This past weekend, a group of friends and I were running in a relay race across the Adirondack mountains. When you’re not running, you are spending hours in a van following the next member of your team. With all of these van hours there are many different conversations. Including relaying the storyline of Sideways to one team members who had yet to see this classic movie about friends discovering themselves in wine country.
The irony was that we may have been discovering ourselves while running in this 200 mile relay by talking about men discovering themselves. But maybe not. My running club in not the first place I think of for self-help junkies and wine drinkers. They’re more the suck it up and pass me a beer kind of friends I need.
I’m back at work today feeling aware and refreshed as if I had been at a spiritual retreat. I guess if you call riding in a van with a bunch of smelly guys and running over 23 miles at various periods over 24 hours meditation, then so be it.
As I was making my way through the gardens, I walked by one of my favorite trees, the Merlot redbud, Cercis canadensis x ‘Merlot.’ In a film noir moment, I immediately replayed the conversation from the weekend along with the mental clip of Miles stating in Sideways that he hoped his blind date would not drink merlot.
You are probably now thinking that is a strange and ironic story or that I am a strange person and feeling the utmost sympathy for my wife because she has to put up with these kinds of streams of consciousness constantly. If you are thinking the latter, you are welcome to mail her a bottle of merlot to help her cope.
Ok, let’s put a fine point on this story.
Whether you like merlot or not, add a Merlot redbud to give your garden a refined taste.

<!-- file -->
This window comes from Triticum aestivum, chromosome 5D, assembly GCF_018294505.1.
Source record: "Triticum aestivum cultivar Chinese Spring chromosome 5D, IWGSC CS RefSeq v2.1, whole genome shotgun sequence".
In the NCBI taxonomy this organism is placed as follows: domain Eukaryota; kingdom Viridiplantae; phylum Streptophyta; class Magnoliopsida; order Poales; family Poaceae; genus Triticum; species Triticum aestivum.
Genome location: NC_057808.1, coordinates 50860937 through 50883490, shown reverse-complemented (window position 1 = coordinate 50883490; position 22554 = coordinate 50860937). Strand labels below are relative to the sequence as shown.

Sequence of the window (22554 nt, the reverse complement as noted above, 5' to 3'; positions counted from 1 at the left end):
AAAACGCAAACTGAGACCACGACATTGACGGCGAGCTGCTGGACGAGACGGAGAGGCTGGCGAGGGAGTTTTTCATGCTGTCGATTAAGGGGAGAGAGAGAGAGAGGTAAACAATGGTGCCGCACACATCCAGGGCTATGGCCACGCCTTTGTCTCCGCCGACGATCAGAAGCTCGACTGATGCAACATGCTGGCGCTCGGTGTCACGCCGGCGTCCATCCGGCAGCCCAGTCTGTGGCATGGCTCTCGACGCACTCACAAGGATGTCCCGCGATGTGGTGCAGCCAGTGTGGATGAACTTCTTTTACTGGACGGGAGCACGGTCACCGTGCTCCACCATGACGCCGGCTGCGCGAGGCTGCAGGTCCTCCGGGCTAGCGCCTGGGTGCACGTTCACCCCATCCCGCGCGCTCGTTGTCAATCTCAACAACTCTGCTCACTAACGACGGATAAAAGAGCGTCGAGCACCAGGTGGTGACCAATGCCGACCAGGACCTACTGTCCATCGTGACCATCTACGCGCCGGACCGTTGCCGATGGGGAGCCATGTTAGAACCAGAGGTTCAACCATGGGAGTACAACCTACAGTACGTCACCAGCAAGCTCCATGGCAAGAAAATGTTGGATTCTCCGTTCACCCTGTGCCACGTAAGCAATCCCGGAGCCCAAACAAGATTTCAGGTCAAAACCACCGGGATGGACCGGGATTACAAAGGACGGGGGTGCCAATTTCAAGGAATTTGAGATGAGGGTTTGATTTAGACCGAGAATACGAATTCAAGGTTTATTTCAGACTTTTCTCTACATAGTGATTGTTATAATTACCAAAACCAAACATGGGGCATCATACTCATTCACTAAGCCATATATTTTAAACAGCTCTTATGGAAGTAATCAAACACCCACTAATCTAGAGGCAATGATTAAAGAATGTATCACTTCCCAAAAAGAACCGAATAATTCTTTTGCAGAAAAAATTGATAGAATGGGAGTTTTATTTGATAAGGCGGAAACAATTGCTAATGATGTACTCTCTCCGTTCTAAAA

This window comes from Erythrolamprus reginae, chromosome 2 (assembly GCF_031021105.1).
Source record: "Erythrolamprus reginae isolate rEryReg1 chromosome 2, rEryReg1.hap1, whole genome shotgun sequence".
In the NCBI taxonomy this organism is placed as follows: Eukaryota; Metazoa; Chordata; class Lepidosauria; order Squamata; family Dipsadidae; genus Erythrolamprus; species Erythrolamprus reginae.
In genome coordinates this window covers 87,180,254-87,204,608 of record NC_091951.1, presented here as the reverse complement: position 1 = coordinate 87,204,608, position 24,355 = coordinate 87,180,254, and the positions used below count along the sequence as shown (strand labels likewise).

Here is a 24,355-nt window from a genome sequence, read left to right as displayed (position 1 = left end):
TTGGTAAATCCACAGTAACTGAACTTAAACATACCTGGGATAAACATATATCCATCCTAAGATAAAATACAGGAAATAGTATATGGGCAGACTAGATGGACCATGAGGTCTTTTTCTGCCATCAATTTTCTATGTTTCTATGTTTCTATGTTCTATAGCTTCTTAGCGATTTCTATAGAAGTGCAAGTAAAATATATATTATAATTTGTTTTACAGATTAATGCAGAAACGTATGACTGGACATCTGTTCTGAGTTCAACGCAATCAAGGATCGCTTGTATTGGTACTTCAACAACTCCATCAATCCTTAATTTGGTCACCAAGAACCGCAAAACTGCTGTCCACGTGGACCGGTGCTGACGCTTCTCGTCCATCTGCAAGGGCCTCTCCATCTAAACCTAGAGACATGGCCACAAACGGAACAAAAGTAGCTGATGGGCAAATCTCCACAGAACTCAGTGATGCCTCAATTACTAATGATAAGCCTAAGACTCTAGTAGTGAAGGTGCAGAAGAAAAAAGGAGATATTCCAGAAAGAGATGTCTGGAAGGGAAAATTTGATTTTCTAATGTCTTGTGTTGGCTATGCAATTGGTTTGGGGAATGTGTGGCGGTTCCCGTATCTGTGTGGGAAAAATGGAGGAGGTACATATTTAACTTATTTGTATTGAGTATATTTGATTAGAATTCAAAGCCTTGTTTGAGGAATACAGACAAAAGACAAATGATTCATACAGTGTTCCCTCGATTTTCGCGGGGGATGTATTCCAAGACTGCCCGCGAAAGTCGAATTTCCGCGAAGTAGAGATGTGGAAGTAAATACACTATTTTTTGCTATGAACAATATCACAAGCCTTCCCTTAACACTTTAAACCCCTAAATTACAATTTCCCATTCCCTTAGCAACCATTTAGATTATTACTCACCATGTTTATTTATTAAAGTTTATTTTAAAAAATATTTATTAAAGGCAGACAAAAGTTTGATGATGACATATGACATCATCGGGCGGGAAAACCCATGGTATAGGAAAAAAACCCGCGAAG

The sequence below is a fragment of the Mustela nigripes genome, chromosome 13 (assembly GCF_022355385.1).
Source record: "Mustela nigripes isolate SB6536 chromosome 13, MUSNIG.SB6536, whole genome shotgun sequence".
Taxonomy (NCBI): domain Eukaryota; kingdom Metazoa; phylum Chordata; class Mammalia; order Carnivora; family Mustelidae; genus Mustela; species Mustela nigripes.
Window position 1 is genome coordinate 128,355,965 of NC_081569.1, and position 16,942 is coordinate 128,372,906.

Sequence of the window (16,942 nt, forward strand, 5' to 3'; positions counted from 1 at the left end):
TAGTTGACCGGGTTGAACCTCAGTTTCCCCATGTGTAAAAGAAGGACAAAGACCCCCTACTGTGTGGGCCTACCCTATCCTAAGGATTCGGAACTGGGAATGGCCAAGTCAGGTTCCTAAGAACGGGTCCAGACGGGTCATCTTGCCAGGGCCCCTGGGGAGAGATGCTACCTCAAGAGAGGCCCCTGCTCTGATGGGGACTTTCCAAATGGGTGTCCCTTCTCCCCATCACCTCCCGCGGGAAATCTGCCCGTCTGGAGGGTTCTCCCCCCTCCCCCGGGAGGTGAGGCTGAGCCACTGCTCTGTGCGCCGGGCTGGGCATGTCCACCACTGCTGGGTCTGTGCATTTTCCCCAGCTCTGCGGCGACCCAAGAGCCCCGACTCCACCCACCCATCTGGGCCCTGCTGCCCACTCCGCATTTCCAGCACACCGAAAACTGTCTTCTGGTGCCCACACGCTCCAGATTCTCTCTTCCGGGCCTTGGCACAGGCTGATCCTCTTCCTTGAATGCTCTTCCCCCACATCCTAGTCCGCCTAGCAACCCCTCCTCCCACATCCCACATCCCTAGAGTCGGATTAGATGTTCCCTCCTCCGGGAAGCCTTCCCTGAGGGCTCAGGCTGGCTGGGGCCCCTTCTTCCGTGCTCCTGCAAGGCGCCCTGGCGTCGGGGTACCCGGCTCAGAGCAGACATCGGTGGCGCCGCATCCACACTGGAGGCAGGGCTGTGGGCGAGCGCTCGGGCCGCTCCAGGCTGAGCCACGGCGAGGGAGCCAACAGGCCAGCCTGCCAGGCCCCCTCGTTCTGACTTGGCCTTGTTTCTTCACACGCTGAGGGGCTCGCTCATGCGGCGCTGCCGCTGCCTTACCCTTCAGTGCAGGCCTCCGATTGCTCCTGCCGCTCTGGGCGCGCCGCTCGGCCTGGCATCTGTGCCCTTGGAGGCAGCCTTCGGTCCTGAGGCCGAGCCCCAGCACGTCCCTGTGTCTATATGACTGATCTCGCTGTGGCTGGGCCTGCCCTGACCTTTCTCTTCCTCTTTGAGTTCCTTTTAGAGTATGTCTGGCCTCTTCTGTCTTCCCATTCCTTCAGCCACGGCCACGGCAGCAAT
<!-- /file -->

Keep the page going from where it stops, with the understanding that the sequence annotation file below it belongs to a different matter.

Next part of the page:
Why, you might ask? Because it is one of the most fantastic, dark-leaved, small flowering trees in cultivation.
The origin of Cercis canadensis ‘Merlot’
Dr. Dennis Werner from North Carolina State University crossed a dark-leaved redbud, Cercis canadensis ‘Forest Pansy’ with an ecotype from Texas and Mexico know as Cercis canadensis var. texensis. Dr. Werner selected one seedling from this lot because of its dark leaf color (from Forest Pansy) and thick glossy leaves (from its Texas cousin).
The Merlot redbud matures at 12 to 15′ in height and width so it will make the perfect small tree for the residential landscape. As most redbuds, it has bright pink flowers on all parts of the stems before the leaves emerge. Redbuds are one of the few trees that even flower along the main trunk.
After flowering, the deep burgundy, well, I guess you could say merlot colored leaves emerge. The foliage color is held throughout the summer until the leaves drop in the fall. These redbud trees are reportedly hardy to USDA zone 6. But, given the native parent variety it is tolerant of zone 5 – I have a sneaking suspicion they may be a bit hardier than the literature states.
Planting Ideas and Inspiration for Forest Pansy:
If you’re looking for high style planting inspiration featuring lots Cercis canadensis trees, you will find it in this garden by Chris Jacobson. Photographed by Caitlin Atkinson, this garden is in Atherton, CA. It’s inspired by the naturalistic style of Piet Oudolf but is water-wise and appropriate for the dry regional climate. Take a full tour of the garden on the GardenArt Group Website.
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